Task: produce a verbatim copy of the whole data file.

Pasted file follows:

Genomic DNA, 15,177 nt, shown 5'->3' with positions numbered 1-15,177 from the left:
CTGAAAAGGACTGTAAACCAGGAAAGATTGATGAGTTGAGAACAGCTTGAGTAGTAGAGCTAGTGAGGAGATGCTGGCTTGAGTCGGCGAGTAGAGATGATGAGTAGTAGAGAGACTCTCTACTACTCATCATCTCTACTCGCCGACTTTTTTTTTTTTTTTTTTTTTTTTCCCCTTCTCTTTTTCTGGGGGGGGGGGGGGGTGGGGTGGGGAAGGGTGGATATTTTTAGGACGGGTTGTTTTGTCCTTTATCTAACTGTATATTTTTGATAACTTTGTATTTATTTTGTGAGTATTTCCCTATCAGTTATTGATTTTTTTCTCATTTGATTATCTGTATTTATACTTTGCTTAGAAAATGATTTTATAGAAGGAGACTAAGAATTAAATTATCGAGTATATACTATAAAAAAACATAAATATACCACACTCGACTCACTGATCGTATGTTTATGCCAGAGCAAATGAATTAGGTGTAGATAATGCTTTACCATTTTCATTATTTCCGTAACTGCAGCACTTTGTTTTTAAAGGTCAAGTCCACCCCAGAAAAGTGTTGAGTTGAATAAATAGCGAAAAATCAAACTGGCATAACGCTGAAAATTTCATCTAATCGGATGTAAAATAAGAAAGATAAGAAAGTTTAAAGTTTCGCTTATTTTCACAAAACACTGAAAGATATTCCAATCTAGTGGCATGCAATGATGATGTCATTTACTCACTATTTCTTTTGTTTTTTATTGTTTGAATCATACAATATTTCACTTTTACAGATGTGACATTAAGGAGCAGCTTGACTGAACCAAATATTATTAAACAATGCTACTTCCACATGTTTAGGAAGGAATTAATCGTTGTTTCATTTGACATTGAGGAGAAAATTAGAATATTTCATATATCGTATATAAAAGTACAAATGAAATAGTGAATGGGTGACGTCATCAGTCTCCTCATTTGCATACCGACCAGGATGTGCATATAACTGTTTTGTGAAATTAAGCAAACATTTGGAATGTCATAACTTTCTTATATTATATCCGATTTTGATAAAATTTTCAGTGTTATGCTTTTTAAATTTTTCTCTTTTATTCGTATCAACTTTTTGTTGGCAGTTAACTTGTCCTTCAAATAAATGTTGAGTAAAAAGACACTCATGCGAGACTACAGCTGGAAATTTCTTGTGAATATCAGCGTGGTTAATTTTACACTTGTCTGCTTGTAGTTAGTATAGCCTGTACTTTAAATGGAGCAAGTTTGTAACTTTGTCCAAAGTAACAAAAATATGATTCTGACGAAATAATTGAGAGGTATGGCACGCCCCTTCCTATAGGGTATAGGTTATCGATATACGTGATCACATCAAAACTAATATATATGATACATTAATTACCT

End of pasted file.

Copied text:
Genomic DNA, 15,177 nt, shown 5'->3' with positions numbered 1-15,177 from the left:
CTGAAAAGGACTGTAAACCAGGAAAGATTGATGAGTTGAGAACAGCTTGAGTAGTAGAGCTAGTGAGGAGATGCTGGCTTGAGTCGGCGAGTAGAGATGATGAGTAGTAGAGAGACTCTCTACTACTCATCATCTCTACTCGCCGACTTTTTTTTTTTTTTTTTTTTTTTTCCCCTTCTCTTTTTCTGGGGGGGGGGGGGGGTGGGGTGGGGAAGGGTGGATATTTTTAGGACGGGTTGTTTTGTCCTTTATCTAACTGTATATTTTTGATAACTTTGTATTTATTTTGTGAGTATTTCCCTATCAGTTATTGATTTTTTTCTCATTTGATTATCTGTATTTATACTTTGCTTAGAAAATGATTTTATAGAAGGAGACTAAGAATTAAATTATCGAGTATATACTATAAAAAAACATAAATATACCACACTCGACTCACTGATCGTATGTTTATGCCAGAGCAAATGAATTAGGTGTAGATAATGCTTTACCATTTTCATTATTTCCGTAACTGCAGCACTTTGTTTTTAAAGGTCAAGTCCACCCCAGAAAAGTGTTGAGTTGAATAAATAGCGAAAAATCAAACTGGCATAACGCTGAAAATTTCATCTAATCGGATGTAAAATAAGAAAGATAAGAAAGTTTAAAGTTTCGCTTATTTTCACAAAACACTGAAAGATATTCCAATCTAGTGGCATGCAATGATGATGTCATTTACTCACTATTTCTTTTGTTTTTTATTGTTTGAATCATACAATATTTCACTTTTACAGATGTGACATTAAGGAGCAGCTTGACTGAACCAAATATTATTAAACAATGCTACTTCCACATGTTTAGGAAGGAATTAATCGTTGTTTCATTTGACATTGAGGAGAAAATTAGAATATTTCATATATCGTATATAAAAGTACAAATGAAATAGTGAATGGGTGACGTCATCAGTCTCCTCATTTGCATACCGACCAGGATGTGCATATAACTGTTTTGTGAAATTAAGCAAACATTTGGAATGTCATAACTTTCTTATATTATATCCGATTTTGATAAAATTTTCAGTGTTATGCTTTTTAAATTTTTCTCTTTTATTCGTATCAACTTTTTGTTGGCAGTTAACTTGTCCTTCAAATAAATGTTGAGTAAAAAGACACTCATGCGAGACTACAGCTGGAAATTTCTTGTGAATATCAGCGTGGTTAATTTTACACTTGTCTGCTTGTAGTTAGTATAGCCTGTACTTTAAATGGAGCAAGTTTGTAACTTTGTCCAAAGTAACAAAAATATGATTCTGACGAAATAATTGAGAGGTATGGCACGCCCCTTCCTATAGGGTATAGGTTATCGATATACGTGATCACATCAAAACTAATATATATGATACATTAATTACCT